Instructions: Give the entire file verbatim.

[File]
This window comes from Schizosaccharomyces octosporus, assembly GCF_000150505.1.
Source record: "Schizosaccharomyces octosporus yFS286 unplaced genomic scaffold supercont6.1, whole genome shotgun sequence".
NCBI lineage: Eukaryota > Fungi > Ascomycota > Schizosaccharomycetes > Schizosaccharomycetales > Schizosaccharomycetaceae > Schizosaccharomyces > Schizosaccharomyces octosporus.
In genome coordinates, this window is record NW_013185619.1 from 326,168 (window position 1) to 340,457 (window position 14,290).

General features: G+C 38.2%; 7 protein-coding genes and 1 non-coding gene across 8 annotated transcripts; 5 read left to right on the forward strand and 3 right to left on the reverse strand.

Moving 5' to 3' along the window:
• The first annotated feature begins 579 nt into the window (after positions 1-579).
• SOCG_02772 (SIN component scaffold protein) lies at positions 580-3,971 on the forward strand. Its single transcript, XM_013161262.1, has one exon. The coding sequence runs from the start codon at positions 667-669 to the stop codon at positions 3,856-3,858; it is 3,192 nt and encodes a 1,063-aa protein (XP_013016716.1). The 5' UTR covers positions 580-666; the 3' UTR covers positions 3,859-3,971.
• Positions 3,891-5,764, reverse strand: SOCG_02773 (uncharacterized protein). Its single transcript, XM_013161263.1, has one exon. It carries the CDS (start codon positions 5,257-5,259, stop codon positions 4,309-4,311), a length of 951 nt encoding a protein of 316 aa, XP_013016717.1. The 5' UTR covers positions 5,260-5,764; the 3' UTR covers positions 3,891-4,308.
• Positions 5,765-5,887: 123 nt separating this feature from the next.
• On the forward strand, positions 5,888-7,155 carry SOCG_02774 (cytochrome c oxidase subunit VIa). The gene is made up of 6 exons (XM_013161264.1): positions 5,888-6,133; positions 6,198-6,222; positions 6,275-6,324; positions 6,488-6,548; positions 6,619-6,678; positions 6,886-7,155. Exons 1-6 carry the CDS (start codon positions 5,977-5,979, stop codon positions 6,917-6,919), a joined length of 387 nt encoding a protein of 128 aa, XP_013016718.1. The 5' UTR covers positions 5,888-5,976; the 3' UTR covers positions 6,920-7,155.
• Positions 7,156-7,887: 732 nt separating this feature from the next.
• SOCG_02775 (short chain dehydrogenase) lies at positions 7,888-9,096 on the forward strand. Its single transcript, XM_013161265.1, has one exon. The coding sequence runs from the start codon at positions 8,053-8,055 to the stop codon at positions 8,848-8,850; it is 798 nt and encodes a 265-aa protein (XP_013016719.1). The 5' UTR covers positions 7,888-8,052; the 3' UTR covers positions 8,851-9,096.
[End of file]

This window comes from Schizosaccharomyces octosporus, assembly GCF_000150505.1.
Source record: "Schizosaccharomyces octosporus yFS286 unplaced genomic scaffold supercont6.1, whole genome shotgun sequence".
NCBI lineage: Eukaryota > Fungi > Ascomycota > Schizosaccharomycetes > Schizosaccharomycetales > Schizosaccharomycetaceae > Schizosaccharomyces > Schizosaccharomyces octosporus.
In genome coordinates, this window is record NW_013185619.1 from 326,168 (window position 1) to 340,457 (window position 14,290).

General features: G+C 38.2%; 7 protein-coding genes and 1 non-coding gene across 8 annotated transcripts; 5 read left to right on the forward strand and 3 right to left on the reverse strand.

Moving 5' to 3' along the window:
• The first annotated feature begins 579 nt into the window (after positions 1-579).
• SOCG_02772 (SIN component scaffold protein) lies at positions 580-3,971 on the forward strand. Its single transcript, XM_013161262.1, has one exon. The coding sequence runs from the start codon at positions 667-669 to the stop codon at positions 3,856-3,858; it is 3,192 nt and encodes a 1,063-aa protein (XP_013016716.1). The 5' UTR covers positions 580-666; the 3' UTR covers positions 3,859-3,971.
• Positions 3,891-5,764, reverse strand: SOCG_02773 (uncharacterized protein). Its single transcript, XM_013161263.1, has one exon. It carries the CDS (start codon positions 5,257-5,259, stop codon positions 4,309-4,311), a length of 951 nt encoding a protein of 316 aa, XP_013016717.1. The 5' UTR covers positions 5,260-5,764; the 3' UTR covers positions 3,891-4,308.
• Positions 5,765-5,887: 123 nt separating this feature from the next.
• On the forward strand, positions 5,888-7,155 carry SOCG_02774 (cytochrome c oxidase subunit VIa). The gene is made up of 6 exons (XM_013161264.1): positions 5,888-6,133; positions 6,198-6,222; positions 6,275-6,324; positions 6,488-6,548; positions 6,619-6,678; positions 6,886-7,155. Exons 1-6 carry the CDS (start codon positions 5,977-5,979, stop codon positions 6,917-6,919), a joined length of 387 nt encoding a protein of 128 aa, XP_013016718.1. The 5' UTR covers positions 5,888-5,976; the 3' UTR covers positions 6,920-7,155.
• Positions 7,156-7,887: 732 nt separating this feature from the next.
• SOCG_02775 (short chain dehydrogenase) lies at positions 7,888-9,096 on the forward strand. Its single transcript, XM_013161265.1, has one exon. The coding sequence runs from the start codon at positions 8,053-8,055 to the stop codon at positions 8,848-8,850; it is 798 nt and encodes a 265-aa protein (XP_013016719.1). The 5' UTR covers positions 7,888-8,052; the 3' UTR covers positions 8,851-9,096.